At the Movies with Kevin: Law Abiding Citizen

October 28, 2009 | Law Abiding Citizen Reviews

“Law Abiding Citizen” is an entertaining thriller with a brain, which is a special rarity, but without the full capacity of common sense, which is to its detriment. The film will not survive close scrutiny of its logic, but nonetheless provides worthwhile escape from the reality of the serious problems that society is currently suffering through. The atmosphere creates the feeling of plausibility within the plot, which is thoroughly preposterous.

The film begins with a home invasion and the trial of the two murderers. Clyde (Gerard Butler), the father and husband of the victims, wants justice for his loved ones but is turned away by the prosecutor, Nick (Jamie Foxx), who decides to accept a plea deal for one of the defendants in order to ensure the continuation in the rise of his personal conviction rate. Nick is illustrated as a blood-sucking opportunist who sees justice as secondary behind his own selfish ambitions, while Clyde is seen as a man who simply wishes for his family to receive the same respect as the prosecutor’s ego. “Law Abiding Citizen” does a skillful job of balancing the audience’s sympathies between the two characters for a while, aided in no small part to the excellent performances across the board, before becoming the traditional, everlasting struggle of good and evil.

“Law Abiding Citizen” does fail in understanding the intricacies of the American judicial process. The plea deal at the beginning is completely unethical because the lack of agreement from the victim’s families would violate judicial ethics, forcing both Nick and the judge to undergo strict reviews of their occupational character. Clyde exhibits a better understanding of this process by targeting the judge because she is not obligated to agreeing to a plea deal between the prosecution and the defense, and would certainly not do so without the consent of the victim’s family. The tyranny of evil must be condemned by those with the power to fight, which includes separating the lawful from the corrupt citizens in order to continue the moral values within our existent society.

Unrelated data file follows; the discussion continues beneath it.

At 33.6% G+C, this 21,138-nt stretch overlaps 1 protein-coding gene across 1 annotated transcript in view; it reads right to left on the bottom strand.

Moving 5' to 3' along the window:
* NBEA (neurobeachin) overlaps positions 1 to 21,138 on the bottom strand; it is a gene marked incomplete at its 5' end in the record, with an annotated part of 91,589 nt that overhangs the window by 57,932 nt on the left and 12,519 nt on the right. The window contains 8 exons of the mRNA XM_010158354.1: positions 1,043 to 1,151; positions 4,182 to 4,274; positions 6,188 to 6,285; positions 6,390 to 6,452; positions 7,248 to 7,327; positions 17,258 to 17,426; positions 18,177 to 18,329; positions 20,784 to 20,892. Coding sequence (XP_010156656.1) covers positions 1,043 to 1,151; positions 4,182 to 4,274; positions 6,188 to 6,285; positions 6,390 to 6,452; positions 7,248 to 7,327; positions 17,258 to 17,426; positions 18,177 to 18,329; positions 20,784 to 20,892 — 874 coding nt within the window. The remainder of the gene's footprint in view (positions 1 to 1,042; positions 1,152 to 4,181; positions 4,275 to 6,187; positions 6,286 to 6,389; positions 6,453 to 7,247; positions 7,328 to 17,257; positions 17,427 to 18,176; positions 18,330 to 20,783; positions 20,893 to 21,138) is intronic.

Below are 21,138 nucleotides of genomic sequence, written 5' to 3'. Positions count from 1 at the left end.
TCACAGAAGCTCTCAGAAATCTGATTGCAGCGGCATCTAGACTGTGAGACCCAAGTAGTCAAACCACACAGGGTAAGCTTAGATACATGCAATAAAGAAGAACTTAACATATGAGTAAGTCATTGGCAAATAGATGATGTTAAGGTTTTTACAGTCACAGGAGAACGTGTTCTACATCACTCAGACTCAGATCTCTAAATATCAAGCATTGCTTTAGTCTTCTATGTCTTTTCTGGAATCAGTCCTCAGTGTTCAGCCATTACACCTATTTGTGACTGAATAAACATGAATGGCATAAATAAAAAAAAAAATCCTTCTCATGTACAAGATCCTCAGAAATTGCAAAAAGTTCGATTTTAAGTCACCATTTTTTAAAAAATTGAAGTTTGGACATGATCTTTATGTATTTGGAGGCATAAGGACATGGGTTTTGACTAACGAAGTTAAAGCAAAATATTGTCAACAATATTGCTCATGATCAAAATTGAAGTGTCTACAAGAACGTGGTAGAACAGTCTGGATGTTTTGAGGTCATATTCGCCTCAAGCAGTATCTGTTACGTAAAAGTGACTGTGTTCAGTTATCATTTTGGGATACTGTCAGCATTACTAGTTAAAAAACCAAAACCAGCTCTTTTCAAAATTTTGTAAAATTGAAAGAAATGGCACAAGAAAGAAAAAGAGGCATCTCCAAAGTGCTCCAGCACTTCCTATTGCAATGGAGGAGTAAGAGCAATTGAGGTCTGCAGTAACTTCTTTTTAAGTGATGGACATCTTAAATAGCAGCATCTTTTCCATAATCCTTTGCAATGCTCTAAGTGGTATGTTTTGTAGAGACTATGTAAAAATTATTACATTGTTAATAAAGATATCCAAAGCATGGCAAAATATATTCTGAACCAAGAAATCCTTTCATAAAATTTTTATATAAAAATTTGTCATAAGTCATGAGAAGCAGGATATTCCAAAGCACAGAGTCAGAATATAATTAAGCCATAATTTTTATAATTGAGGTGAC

“Law Abiding Citizen” believes that the justice system is too compromising, providing fairness for the criminals, instead of justice for the victims. Unfortunately, many of the observations the film makes accurate examinations of a flawed, imperfect system that emphasizes innocence until proven guilt. That said, this is the only way to aid in ensuring the true culpability of those who are convicted of their crimes. Then again, Clyde is not as upset about the system as he is about the cowards that fail to fight for righteousness in favor of their own self-interest.

The film surprised me with its ending but not in a good way. The conclusion had a less emotional and intellectual impact than I might have imagined and would have made a stronger statement about the justice system and the addictive nature of hate if it had ended differently.

There are logical inconsistencies within the film, and yet it somehow continues its level of intellectual stimulation until the end. Although it is thought provoking at times, “Law Abiding Citizen” lacks both the subtlety and emotional capacity to become a memorable experience. It is a pulse-pounding diversion throughout, and it succeeds admirably at its intended level.

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